What Is Cash Delivery?
In the investment world, cash delivery is a settlement method when a futures or options contract expires or is exercised. Also known as cash settlement, it requires the seller of the financial instrument to transfer the associated monetary value of the asset to the buyer, rather than deliver the actual physical underlying asset.
Alternatively, in the foreign exchange (forex) market cash delivery means the settlement of a contract.
- Cash delivery is a settlement between the parties of certain derivatives contracts, requiring the seller to transfer the monetary value of the physical underlying asset.
- Investors who use these investments are known as speculators because their goal is to hedge against price changes—not to possess the underlying physical asset.
- Opting for cash delivery means either being credited or debited the difference between the initial price and the final settlement once the futures or options contract expires or is exercised.
- In the foreign exchange (forex) market cash delivery means the settlement of a contract.
Understanding Cash Delivery
When these derivative instruments expire or are exercised, the holder of the contract should, in theory, deliver the physical commodity or transfer the actual shares of stock. In reality, the vast majority of futures and options contracts are actually delivered with cash instead.
Investors who use these investments are known as speculators. They are not interested in possessing the underlying physical asset and simply want to hedge against its price changes. Those who opt for a cash delivery will either be credited or debited the difference between the initial price and the final settlement once the futures or options contract expires or is exercised.
Example of Cash Delivery
Adam buys a cash-delivered futures contract, allowing him to purchase 100 head of cattle two months from now for $300 per head for a total of $30,000. The current price for a head of cattle is also $300. Adam has bought this contract to hedge against the potential of rising livestock prices.
If cattle trade for $350 per head by the contract’s expiration, Adam's cash-delivered futures contract profits by $5,000. He can use this to offset the $35,000 he will have to spend if he chooses to purchase 100 head of cattle. However, if the price falls to $250, his cash-delivered futures contract loses $5,000. In this case, if he wants to purchase the 100 head of cattle, he can do so at the market price of $25,000, but he must pay out a total of $30,000, counting the $5,000 cash-delivered futures loss.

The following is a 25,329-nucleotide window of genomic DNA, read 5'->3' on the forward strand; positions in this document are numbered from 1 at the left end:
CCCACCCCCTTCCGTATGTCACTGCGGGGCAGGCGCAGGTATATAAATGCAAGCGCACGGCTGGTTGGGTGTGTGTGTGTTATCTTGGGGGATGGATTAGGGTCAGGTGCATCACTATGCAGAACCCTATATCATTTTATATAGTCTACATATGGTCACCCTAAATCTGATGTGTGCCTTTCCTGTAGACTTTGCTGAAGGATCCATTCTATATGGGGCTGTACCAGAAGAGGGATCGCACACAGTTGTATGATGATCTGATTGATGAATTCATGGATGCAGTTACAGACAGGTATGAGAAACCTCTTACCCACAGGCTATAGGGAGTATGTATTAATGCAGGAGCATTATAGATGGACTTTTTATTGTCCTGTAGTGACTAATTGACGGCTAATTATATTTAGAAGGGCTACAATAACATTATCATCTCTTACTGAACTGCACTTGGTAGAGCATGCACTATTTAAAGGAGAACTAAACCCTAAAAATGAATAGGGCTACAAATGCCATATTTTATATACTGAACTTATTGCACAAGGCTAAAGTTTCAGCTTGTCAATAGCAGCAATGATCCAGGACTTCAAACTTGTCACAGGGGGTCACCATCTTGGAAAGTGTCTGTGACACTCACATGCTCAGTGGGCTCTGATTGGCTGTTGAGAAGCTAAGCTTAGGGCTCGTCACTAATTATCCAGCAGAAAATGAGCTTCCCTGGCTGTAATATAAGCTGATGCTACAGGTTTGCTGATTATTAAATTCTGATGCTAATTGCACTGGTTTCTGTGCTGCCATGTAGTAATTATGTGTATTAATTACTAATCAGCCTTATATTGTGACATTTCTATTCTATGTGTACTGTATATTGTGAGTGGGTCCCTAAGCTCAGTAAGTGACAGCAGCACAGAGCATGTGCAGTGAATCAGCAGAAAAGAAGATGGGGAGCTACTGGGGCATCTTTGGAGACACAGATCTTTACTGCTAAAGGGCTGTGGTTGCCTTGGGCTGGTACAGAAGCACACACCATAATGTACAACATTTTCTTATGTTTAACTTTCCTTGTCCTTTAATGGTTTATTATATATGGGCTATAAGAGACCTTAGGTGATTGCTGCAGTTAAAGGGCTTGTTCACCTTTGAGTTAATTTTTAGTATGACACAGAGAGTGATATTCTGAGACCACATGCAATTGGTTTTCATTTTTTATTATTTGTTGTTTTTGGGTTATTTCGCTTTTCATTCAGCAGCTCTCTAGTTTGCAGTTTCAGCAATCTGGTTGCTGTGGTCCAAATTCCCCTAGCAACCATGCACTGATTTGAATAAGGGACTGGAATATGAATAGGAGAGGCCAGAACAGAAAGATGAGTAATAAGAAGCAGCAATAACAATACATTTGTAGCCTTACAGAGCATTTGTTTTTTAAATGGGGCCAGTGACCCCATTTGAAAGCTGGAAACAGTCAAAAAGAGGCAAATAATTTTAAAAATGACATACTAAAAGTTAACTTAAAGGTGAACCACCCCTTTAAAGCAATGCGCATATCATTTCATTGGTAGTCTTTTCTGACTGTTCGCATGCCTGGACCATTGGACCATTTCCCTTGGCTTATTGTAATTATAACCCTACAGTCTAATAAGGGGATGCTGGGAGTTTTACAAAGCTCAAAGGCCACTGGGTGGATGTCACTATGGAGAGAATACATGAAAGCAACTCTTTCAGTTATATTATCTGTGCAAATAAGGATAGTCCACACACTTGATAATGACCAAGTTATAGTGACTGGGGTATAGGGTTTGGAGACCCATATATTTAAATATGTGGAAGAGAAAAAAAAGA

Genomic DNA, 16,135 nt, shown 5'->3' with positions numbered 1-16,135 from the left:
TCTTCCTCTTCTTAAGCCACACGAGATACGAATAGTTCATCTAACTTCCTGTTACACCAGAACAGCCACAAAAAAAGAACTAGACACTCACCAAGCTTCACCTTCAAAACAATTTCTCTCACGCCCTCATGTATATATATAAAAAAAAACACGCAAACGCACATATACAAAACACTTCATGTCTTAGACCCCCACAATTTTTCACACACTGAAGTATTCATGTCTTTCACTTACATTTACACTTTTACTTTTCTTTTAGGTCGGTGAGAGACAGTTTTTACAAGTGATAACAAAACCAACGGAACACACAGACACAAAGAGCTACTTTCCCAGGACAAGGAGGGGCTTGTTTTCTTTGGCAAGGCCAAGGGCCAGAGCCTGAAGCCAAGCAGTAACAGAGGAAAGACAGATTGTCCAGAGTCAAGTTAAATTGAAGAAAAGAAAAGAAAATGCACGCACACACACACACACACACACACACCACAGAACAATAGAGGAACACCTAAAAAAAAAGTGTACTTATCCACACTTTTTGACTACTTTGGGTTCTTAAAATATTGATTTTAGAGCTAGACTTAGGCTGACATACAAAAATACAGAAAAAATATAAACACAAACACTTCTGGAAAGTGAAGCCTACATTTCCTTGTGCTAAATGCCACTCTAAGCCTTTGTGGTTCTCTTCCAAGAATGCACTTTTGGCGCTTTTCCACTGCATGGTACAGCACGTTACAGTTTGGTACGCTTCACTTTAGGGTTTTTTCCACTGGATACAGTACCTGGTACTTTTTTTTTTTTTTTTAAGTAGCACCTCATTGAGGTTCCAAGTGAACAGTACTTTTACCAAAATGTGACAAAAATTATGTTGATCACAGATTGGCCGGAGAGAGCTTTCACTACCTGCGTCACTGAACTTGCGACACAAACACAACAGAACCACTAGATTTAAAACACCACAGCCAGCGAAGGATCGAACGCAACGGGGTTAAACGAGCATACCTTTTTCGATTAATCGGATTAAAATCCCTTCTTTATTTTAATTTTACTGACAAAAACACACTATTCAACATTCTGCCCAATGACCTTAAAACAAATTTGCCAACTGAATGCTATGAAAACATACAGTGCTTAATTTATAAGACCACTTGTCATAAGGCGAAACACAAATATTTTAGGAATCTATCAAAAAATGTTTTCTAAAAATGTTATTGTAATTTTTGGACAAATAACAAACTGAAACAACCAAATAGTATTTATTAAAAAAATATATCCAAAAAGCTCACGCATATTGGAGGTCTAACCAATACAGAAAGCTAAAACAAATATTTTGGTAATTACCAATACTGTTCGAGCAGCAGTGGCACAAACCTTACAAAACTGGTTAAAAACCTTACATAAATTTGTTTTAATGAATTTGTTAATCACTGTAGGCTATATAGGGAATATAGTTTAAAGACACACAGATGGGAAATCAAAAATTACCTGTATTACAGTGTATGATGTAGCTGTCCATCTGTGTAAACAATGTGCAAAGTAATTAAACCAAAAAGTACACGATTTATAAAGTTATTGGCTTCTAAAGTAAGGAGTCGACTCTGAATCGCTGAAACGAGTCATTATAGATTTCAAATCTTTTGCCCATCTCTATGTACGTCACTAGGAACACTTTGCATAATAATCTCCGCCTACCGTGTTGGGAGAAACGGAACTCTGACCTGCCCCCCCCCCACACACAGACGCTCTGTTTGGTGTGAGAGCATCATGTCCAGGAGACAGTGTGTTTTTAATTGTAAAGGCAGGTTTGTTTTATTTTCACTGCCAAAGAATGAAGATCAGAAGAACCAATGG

Advantages and Disadvantages of Cash Delivery
Like any financial strategy, cash delivery has its benefits and drawbacks.
Cash delivery offers many advantages over physical delivery. First and foremost, it is less expensive and much simpler to exchange the contract's cash position—the net cash value of the assets—once a contract has expired.
Arranging delivery of physical assets, such as gold or livestock, is time-consuming and comes at a considerable expense. Many traders are not interested in stockpiling gold in warehouses or buying live animals to start a farm, anyway. All they want to do is make money from betting on the market value of these things.
Cash delivery also allows for the trading of assets that cannot be delivered physically, namely indexes, such as the S&P 500 or the Nikkei 225. In fact, cash delivery has been credited for making futures and options trading easier, helping to boost market liquidity and to pave the way for a broader choice of financial products to become available.
One potential drawback of cash delivery is the risk that this option could leave investors unhedged when the contract expires. Without the delivery of the actual underlying assets, any hedges in place before expiration will not be offset.
As a result, traders who opt for a cash delivery must be diligent to close out hedges or roll over expiring derivatives positions in order to replicate the expiring positions.
Other Types of Cash Delivery
The term cash delivery is also used in the forex or FX (foreign exchange) market. Here, it refers more generally to the settlement of a contract, which is always in cash (obviously, since currencies are what's being traded).
The forex market is open 24 hours a day, five days a week, except for holidays, and operates worldwide. To participate in forex trading, the investor must first establish and fund an International Monetary Market (IMM) delivery account. At a contract's end, funds are withdrawn or deposited into the delivery account in the domestic currency.
A spot forex deal is for immediate delivery, which is two business days for most currency pairs. The major exception is the purchase or sale of U.S. dollars (USD) vs. Canadian dollars (CAD), which settle in one business day. Weekends and holidays can cause the time between transaction and settlement dates to increase substantially, especially during holiday seasons, like Christmas and Easter. Also, the forex market practice requires that the settlement date be a valid business day in both countries.
Forex forward contracts are a special type of foreign currency transaction. These contracts always take place on a date after the date that the spot contract settles and are used to protect the buyer from fluctuations in currency prices.